Why Are Our Kids Last? | Jackson Free Press | Jackson, MS

Why Are Our Kids Last?

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Eric Bennet

Jackson-area child advocacy organizations say Mississippi's kids don't have to be in last place.

In the Annie E. Casey Foundation's annual Kids Count survey, released last week, Mississippi remained the worst state in the nation for child well-being for the second year in a row.

Mississippi finished 50th in the economic well-being and family and community categories, the study found. The state was 48th in the education and health categories. From there, the data were broken down into 16 subcategories in which Mississippi saw improvement in eight areas. Conditions worsened in eight areas.

Ed Sivak, the executive director of the Mississippi Economic Policy Center, said the Casey Foundation data underscore the need for policymakers to invest in asset-development strategies such as saving for a home or a business, education and health-care infrastructure.

Specifically, Mississippi's less-than-stellar results for children demonstrate the importance of expanding the Medicaid program for people with low incomes, Sivak said. Gov. Phil Bryant and other elected officials have said that the Mississippi could not afford to grow the Medicaid rolls under Congress' Affordable Care Act, also known as "Obamacare."

Medicaid comprises 16 percent of revenue for hospitals around the state, according to the Mississippi Hospital Association. Sivak believes that growing the program could represent an economic boon to Mississippi.

"When children are in families with stable jobs, they do better in school and that translates into higher rates of success moving onto higher education," he said.

The report does show a few positive trends. For example, the number of Mississippi children without health insurance declined by 38 percent from 2008 to 2010. Also, the percentage of children who abuse alcohol went down 14 percent from 2005/2006 to 2008/2009, while child and teen death rates decreased by 10 percent.

Despite Mississippi's 48th ranking for education, the Kids Count study also held some encouraging signs in that area. Since last year's study, more Mississippi children are attending preschool, and more fourth graders are becoming proficient at reading. Eighth-grade math proficiency is also increasing.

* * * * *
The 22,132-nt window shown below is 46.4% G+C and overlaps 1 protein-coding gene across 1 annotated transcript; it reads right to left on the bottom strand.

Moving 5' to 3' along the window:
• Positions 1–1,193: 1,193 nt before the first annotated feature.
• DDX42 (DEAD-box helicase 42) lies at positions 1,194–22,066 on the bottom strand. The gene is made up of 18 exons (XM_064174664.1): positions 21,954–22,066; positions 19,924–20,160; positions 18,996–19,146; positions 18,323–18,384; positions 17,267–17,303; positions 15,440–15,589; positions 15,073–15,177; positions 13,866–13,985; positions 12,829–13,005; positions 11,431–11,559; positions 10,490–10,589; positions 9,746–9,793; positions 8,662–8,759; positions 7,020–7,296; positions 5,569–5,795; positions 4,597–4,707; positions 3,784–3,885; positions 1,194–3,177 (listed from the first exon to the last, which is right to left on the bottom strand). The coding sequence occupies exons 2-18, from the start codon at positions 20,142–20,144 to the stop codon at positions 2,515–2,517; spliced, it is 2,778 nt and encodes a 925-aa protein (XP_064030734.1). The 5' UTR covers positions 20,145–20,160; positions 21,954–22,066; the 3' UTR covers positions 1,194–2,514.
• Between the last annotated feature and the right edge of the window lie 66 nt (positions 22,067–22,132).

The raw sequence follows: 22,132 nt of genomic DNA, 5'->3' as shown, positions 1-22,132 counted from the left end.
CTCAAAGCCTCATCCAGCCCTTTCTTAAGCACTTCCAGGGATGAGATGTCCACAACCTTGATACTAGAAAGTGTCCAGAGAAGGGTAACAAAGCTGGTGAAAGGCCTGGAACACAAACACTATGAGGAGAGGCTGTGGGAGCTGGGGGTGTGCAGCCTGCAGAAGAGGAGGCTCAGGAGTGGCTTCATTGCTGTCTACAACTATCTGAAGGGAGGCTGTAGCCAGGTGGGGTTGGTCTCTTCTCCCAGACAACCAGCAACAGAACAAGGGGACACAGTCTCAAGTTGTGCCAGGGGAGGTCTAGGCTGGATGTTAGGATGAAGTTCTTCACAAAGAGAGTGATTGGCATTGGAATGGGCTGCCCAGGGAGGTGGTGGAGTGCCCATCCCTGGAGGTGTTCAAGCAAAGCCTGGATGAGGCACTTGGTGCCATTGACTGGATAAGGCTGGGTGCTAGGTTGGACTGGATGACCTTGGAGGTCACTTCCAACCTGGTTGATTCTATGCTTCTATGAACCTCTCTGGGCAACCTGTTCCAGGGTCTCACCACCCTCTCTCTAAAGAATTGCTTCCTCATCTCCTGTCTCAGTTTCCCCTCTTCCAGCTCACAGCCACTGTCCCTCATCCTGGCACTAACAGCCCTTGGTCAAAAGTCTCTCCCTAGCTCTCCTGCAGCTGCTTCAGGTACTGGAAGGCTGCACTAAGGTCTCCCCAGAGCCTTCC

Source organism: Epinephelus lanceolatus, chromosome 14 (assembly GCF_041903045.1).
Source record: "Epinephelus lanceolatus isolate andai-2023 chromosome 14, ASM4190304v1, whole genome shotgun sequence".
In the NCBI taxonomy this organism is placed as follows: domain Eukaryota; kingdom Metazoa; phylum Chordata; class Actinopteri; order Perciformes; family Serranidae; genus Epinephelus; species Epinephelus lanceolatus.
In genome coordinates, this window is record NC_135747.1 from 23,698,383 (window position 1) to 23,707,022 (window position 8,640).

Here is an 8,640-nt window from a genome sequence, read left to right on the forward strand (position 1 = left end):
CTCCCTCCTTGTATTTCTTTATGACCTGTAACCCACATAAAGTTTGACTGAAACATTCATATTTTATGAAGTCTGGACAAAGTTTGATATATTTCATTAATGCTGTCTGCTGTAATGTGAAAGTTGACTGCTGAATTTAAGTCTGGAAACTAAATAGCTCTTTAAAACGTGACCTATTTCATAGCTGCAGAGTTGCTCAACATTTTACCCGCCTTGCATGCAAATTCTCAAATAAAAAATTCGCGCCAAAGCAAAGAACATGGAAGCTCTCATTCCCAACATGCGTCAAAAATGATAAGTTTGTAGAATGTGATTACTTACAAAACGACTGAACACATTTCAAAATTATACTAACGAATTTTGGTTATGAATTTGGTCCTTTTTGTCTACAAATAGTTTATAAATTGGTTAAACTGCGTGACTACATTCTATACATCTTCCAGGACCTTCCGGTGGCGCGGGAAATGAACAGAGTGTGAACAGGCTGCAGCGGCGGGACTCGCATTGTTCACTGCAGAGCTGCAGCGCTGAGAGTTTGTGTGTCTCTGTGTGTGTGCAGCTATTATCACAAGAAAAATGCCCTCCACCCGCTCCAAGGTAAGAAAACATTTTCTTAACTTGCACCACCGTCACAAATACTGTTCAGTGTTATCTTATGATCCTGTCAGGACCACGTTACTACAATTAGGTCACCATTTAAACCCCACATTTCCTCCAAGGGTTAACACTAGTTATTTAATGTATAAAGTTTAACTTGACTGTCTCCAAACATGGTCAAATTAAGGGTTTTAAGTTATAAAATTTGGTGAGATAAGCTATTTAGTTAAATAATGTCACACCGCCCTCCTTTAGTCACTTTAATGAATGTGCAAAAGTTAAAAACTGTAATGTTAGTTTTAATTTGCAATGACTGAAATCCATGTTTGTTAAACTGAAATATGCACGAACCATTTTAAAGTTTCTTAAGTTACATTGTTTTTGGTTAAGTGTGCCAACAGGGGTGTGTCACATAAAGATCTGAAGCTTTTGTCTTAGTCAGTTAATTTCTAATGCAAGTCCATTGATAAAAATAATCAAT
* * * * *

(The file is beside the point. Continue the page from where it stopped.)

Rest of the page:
The numbers of children in families where the head of the household lacks a high-school diploma are on the decline as well. The number of children in single-parent households decreased 2 percent between 2005 and 2010. Nationally, the number of children in one-parent homes increased.

"It kind of takes your breath away to see these tough numbers," said Robert Langford, executive director of Operation Shoestring.

Langford calls for taking attitude toward overcoming the challenges of Mississippi's kids rather than the non-collaborative "silo approach" that policy officials often take. Investing in workforce development should not come at the expense of early childhood education, he said.

Oleta Fitzgerald, southern regional director for Children's Defense Fund, said Mississippi is an "ideological standstill" on education that the state must overcome.

She points to the recent rancorous debate over charter schools. "You can't have a charter-school conversation without an education-funding conversation," she said.

As lawmakers have debated ferociously over whether to allow charter schools to open in Mississippi, budget architects have consistently underfunded the state's education funding formula known as Mississippi Adequate Education Program. This year, the shortfall is $250 million.

Cultural chan-ges also need to be made, Fitzgerald said. She wants a return to the days when people held the teaching profession in higher esteem and said "we have to stop getting teachers by default," because they can't get a more desirable job anywhere else.

Fitzgerald believes the political will to improve exists, but said it's time for policymakers to put their money where their mouth is.

Comment and email R.L. Nave at [email protected]

8/01/2012 -- The above story is updated to reflect a clarification. Reporter R.L. Nave attributed the following information to Mississippi Economic Policy Center executive director Ed Sivak: "Because Medicaid comprises 16 percent of revenue for hospitals around the state, growing the program could represent an economic boon to Mississippi." Sivak stated that growing Medicaid would help the state's economy, but did not provide the figures on the portion of hospital revenue derived from Medicaid. That information came from the the Mississippi Hospital Association. The Jackson Free Press apologizes.

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